Boris Johnson walked away from the polling station after he forgot his ID card

  • Written by Becky Morton
  • Political reporter

Image source, Getty Images

Former Conservative Prime Minister Boris Johnson has been turned away from his local polling station after he forgot to bring acceptable photo ID.

As Sky News first reported, he later returned with the necessary identification and was able to vote.

He cast his vote in South Oxfordshire, where voters choose the Police and Crime Commissioner.

Johnson’s government has introduced new rules requiring photo ID to vote in the Election Bill 2022.

The change was implemented last year, with local elections in May 2023, the first time voters would need to show ID.

According to the Electoral Commission, about 14,000 people were unable to cast their votes in the local elections that took place last year in England as a result of the new rules.

The government also said it intends to make veterans’ ID cards a valid form of voter identification after some former service personnel were turned away from polling stations.

Army veteran Adam Diver, 48, said he felt “sad” when he was turned away from a polling station in Fleetwood, Lancashire, after presenting his veterans ID card.

Diver, who served in the Army for 27 years, said he felt as if his service had been “canceled” when his card was declined.

“I thought you could use it as an ID card. It’s like a driver’s license, you can’t get any official license anymore,” he said.

“The legislation regarding acceptable forms of identification was passed before veteran ID cards began being issued in January of this year,” he wrote.

“I will do my best to change it before the next appointment.”

A No10 spokeswoman said: “We intend to add the new Veterans Card, which was introduced in January, to the official list.”

Veterans cards have been issued to people leaving the military since 2018. They were rolled out more widely to all veterans in January this year.

The government is consulting on adding the card to the list of accepted voter ID cards, which already includes armed forces ID cards.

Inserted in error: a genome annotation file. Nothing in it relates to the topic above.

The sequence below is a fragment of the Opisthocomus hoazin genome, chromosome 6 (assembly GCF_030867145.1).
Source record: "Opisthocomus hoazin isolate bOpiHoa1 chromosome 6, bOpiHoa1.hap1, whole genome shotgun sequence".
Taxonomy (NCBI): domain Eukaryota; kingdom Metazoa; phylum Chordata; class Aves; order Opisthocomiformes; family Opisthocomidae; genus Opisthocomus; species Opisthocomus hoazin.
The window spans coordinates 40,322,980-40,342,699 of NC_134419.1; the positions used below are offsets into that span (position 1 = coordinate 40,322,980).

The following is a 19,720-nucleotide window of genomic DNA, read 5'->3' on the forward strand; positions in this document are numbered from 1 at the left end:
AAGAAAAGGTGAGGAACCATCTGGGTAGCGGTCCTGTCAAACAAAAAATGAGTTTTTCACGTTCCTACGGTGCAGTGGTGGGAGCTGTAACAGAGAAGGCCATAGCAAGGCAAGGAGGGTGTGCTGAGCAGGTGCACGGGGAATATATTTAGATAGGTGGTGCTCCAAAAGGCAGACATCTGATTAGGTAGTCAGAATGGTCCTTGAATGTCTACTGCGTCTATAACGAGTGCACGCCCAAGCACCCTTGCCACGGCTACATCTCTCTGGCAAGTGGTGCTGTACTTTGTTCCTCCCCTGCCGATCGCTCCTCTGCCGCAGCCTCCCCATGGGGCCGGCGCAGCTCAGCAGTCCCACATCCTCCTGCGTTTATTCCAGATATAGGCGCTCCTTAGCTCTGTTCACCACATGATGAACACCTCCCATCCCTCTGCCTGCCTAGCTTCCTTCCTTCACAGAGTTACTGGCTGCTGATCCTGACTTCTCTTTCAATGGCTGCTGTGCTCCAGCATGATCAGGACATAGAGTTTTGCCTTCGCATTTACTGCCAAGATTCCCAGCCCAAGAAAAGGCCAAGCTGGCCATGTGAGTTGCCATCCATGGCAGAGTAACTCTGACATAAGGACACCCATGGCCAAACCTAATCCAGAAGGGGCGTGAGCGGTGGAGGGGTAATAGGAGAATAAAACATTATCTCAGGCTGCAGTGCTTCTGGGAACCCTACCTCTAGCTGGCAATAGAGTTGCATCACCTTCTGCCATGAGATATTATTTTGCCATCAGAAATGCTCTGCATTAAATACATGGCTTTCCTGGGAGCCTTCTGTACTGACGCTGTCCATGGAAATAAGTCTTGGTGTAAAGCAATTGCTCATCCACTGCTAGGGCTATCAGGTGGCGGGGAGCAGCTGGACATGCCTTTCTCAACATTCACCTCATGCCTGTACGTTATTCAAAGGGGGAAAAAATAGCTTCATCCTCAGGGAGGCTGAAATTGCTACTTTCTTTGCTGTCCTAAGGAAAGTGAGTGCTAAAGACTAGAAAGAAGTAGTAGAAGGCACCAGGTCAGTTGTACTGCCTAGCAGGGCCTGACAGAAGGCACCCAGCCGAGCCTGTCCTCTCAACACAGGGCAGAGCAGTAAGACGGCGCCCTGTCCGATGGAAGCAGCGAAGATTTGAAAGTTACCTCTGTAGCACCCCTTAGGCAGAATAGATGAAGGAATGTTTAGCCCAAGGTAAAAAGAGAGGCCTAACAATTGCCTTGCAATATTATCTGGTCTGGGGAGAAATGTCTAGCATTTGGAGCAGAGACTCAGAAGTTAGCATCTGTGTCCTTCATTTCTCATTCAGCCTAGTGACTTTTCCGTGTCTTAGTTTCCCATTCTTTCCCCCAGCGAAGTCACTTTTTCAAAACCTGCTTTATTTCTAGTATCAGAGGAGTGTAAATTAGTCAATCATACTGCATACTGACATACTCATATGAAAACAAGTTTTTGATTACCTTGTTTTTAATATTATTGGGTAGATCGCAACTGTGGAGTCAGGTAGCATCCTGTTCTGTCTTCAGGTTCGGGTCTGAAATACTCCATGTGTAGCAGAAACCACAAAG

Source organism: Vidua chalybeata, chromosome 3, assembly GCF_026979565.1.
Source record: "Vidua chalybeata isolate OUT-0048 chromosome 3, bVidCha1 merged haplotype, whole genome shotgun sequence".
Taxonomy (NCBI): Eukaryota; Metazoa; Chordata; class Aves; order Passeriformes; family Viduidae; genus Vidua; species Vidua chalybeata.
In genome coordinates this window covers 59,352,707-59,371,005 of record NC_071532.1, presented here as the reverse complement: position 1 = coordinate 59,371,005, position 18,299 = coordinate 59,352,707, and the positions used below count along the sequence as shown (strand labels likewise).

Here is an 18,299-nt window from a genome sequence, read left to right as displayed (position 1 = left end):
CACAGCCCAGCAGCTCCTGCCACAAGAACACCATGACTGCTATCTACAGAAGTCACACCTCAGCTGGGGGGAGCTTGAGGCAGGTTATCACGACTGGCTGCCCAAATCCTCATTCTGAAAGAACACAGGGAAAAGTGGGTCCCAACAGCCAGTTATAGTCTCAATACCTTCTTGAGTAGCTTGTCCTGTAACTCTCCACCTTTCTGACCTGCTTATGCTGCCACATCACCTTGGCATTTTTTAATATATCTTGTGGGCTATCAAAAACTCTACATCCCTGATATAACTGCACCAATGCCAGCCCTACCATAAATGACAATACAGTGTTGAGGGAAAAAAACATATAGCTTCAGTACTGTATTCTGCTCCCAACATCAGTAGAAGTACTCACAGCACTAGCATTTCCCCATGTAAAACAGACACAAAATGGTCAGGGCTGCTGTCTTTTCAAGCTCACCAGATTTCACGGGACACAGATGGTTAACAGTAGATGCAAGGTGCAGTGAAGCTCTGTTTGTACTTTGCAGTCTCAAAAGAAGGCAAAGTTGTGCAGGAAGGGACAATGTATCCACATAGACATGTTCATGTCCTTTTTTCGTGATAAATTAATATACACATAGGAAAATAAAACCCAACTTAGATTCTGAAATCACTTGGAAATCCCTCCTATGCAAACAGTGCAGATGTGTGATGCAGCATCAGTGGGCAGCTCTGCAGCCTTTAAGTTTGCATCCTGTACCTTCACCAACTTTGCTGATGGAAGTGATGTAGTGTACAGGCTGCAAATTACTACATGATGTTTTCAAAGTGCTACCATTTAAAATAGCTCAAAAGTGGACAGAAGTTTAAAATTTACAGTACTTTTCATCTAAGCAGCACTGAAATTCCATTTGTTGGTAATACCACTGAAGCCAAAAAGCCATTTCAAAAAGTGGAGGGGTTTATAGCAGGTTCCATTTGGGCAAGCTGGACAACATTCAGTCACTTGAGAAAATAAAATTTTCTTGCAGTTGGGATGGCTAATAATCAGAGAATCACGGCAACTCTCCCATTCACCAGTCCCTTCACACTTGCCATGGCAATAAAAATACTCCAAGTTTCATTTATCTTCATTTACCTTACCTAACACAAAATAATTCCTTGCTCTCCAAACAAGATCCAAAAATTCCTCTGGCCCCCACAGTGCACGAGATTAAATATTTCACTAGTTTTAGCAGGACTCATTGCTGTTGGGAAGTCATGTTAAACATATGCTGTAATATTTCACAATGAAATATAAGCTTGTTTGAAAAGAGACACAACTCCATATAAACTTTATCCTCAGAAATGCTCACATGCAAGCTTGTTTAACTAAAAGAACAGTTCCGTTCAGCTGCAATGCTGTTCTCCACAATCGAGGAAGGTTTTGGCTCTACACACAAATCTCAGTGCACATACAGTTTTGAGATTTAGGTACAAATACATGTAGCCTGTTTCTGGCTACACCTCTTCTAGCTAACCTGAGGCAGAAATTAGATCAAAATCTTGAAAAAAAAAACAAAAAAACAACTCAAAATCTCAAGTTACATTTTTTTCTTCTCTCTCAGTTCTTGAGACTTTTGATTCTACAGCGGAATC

Meanwhile, Conservative MP Tom Hunt said his dyslexia had caused him to lose his passport and he had to arrange an emergency proxy vote.

Hunt, who represents Ipswich, said he did not want to “blame everything on my dyspraxia”, but “it is known that we are unfortunately more prone to losing things”.

He warned people who were “persecuting” him online to be “very careful with your words”.

People can apply to vote by emergency proxy until 5pm on polling day if their ID card is lost, stolen or destroyed.

Asked about reported problems with voter ID, Transportation Secretary Mark Harper said, “There’s bound to be a small number of problems when you have millions of people voting.”

However, he said he believed that “most voters found it quite easy to vote with the necessary ID across the country.”

The Electoral Commission said that “most voters who wanted to vote were able to do so,” despite voter ID requirements.

A Commission spokesperson said: “We will now begin collecting evidence from voters, election managers, partner organizations and activists to understand their election experiences and identify any potential barriers to participation.”

Electoral Commission chief executive Vijay Rangarajan told BBC Radio 4’s Today program that large-scale campaigns to raise awareness of the rules appeared to be working.

In response to a question about the problems faced by some voters, he said: “These appear to be preliminary problems at the moment but we will evaluate that very carefully.”

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